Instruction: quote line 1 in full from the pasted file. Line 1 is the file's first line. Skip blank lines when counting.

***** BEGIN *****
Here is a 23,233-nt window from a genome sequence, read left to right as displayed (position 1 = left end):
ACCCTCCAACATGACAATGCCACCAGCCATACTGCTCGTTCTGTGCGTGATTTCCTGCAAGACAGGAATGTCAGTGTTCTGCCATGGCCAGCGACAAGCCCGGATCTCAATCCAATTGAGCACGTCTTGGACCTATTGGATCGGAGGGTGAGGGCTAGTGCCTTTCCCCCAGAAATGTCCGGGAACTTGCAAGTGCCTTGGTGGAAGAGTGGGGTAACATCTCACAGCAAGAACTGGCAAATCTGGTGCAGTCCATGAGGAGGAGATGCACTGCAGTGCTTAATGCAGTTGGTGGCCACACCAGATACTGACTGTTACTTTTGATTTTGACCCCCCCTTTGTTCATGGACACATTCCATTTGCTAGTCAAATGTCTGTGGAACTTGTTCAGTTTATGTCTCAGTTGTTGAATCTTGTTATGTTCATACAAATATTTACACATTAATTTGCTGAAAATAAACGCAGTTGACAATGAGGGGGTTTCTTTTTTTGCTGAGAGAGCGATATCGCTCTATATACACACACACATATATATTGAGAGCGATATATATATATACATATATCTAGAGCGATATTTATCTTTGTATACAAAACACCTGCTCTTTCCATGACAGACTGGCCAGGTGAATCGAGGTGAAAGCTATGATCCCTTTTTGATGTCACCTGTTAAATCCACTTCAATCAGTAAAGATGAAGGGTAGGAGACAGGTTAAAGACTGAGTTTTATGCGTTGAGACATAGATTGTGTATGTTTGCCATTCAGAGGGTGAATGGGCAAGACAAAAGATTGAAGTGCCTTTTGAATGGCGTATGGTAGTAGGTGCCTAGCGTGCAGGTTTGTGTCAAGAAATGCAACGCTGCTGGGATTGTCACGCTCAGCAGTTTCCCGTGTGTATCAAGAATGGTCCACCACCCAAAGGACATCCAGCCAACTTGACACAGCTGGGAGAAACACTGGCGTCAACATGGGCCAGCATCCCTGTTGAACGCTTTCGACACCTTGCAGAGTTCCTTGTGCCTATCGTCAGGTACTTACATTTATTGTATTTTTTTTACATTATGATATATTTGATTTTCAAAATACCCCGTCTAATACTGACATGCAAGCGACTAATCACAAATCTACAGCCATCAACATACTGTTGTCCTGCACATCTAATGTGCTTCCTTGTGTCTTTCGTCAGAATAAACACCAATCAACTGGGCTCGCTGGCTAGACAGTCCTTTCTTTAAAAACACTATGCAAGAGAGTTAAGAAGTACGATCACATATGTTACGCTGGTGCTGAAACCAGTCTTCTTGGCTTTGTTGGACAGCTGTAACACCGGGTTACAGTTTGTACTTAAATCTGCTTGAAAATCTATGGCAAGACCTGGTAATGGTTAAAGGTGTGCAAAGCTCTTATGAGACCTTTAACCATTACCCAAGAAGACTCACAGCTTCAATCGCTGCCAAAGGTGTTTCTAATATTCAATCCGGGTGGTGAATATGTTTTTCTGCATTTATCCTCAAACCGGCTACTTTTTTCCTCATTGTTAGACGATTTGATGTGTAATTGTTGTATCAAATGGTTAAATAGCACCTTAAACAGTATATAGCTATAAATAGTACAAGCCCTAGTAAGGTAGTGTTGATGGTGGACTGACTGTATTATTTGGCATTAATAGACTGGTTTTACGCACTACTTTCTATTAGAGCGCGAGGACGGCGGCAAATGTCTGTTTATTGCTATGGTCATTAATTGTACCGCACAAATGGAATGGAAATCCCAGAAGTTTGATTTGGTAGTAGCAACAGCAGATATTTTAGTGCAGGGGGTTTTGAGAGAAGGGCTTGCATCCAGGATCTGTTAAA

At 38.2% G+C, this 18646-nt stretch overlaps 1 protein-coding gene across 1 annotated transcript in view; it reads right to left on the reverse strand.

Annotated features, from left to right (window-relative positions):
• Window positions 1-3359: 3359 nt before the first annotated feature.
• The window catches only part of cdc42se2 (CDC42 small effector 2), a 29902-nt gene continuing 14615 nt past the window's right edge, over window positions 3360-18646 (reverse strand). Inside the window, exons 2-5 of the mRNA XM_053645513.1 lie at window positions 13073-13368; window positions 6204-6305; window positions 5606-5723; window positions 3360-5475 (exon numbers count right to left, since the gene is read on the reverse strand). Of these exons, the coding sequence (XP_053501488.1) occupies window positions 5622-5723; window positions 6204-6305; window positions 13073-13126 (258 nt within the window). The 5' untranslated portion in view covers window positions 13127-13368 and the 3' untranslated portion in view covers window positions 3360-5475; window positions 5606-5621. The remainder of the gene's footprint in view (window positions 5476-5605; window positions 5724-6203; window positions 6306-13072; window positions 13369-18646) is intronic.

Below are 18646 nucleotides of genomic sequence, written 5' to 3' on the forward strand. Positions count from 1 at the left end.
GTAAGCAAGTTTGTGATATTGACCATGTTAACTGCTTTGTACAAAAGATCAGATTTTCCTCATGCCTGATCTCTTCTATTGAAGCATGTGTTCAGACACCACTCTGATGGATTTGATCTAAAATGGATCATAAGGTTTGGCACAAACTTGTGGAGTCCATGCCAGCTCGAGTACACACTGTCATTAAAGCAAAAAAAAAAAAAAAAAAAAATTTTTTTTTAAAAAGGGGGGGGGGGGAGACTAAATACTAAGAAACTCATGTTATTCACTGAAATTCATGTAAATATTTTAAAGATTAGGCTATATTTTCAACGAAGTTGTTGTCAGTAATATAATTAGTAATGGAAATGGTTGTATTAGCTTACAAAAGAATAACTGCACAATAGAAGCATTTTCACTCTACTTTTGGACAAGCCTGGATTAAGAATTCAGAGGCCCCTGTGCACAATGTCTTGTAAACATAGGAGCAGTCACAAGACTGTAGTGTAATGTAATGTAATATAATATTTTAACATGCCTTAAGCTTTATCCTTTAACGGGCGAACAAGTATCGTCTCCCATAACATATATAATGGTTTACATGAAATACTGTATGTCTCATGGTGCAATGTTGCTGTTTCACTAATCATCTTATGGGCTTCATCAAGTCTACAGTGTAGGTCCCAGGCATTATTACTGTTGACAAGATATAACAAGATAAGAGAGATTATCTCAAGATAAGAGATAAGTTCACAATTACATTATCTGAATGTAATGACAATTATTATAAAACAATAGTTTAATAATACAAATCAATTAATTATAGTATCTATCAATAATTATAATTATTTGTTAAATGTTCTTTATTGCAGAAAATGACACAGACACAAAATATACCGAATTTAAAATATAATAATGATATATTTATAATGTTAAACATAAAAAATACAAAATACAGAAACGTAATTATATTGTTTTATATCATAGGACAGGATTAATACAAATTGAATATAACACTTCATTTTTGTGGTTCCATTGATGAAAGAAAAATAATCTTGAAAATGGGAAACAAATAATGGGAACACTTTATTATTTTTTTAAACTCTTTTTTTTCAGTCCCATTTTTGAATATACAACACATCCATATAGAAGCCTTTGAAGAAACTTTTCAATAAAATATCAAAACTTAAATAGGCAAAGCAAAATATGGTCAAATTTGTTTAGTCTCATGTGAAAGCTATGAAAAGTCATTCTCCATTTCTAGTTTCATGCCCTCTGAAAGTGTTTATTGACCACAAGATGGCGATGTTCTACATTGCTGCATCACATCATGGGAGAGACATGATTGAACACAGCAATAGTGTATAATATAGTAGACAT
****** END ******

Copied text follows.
Here is a 23,233-nt window from a genome sequence, read left to right as displayed (position 1 = left end):